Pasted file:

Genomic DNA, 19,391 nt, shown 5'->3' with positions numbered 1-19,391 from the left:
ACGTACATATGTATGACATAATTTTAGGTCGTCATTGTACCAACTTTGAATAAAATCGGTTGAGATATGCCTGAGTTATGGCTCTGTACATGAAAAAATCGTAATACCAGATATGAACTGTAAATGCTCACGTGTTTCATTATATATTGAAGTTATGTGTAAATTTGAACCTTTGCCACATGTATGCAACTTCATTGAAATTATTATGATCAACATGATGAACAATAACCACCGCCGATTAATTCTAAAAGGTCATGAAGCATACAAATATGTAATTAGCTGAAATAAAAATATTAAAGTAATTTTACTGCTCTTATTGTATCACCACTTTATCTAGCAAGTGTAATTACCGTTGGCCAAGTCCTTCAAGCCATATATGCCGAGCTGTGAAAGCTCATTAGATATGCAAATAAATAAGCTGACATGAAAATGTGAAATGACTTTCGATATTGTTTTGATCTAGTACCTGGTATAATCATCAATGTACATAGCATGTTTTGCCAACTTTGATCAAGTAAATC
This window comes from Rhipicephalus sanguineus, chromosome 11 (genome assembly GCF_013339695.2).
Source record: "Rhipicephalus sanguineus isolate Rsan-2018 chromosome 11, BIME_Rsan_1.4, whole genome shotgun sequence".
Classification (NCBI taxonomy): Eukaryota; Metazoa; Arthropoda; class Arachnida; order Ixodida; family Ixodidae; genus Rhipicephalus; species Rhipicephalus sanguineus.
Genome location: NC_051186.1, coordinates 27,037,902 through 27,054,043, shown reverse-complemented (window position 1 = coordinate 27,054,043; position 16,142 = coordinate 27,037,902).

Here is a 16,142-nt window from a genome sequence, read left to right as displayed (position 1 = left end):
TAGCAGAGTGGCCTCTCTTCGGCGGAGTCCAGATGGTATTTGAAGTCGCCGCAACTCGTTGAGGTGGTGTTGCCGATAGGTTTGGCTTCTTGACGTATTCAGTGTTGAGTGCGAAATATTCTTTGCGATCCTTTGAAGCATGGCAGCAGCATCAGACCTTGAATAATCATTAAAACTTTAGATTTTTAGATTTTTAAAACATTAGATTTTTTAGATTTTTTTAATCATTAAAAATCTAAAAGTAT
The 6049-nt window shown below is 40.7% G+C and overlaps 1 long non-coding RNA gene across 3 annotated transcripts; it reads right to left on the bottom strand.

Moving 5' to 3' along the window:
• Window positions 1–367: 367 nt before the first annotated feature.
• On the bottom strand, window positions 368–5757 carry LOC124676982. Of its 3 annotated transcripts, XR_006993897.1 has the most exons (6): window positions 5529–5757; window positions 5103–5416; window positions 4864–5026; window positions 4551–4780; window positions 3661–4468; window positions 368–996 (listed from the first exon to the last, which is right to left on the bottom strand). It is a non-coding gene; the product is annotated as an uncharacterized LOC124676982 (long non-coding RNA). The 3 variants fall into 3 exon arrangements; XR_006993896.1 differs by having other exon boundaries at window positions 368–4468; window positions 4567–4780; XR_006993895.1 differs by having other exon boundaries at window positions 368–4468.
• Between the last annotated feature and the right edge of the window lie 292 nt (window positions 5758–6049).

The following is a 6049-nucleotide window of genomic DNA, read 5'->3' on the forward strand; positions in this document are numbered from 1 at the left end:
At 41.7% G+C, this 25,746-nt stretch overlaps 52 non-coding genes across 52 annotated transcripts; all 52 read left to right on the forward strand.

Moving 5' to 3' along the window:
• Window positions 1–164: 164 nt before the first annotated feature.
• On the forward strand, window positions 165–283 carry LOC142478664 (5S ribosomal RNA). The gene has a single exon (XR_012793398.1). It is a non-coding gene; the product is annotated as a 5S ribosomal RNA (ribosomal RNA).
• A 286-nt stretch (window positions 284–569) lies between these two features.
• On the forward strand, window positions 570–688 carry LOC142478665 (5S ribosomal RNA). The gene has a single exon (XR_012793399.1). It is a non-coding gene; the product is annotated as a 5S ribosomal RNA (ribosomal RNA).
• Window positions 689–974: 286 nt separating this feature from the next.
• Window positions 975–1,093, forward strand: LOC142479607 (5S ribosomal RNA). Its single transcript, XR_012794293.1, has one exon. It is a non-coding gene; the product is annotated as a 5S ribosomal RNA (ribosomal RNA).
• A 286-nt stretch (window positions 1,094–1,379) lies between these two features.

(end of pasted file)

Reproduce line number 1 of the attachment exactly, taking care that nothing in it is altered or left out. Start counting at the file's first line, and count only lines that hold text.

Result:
Genomic DNA, 19,391 nt, shown 5'->3' with positions numbered 1-19,391 from the left: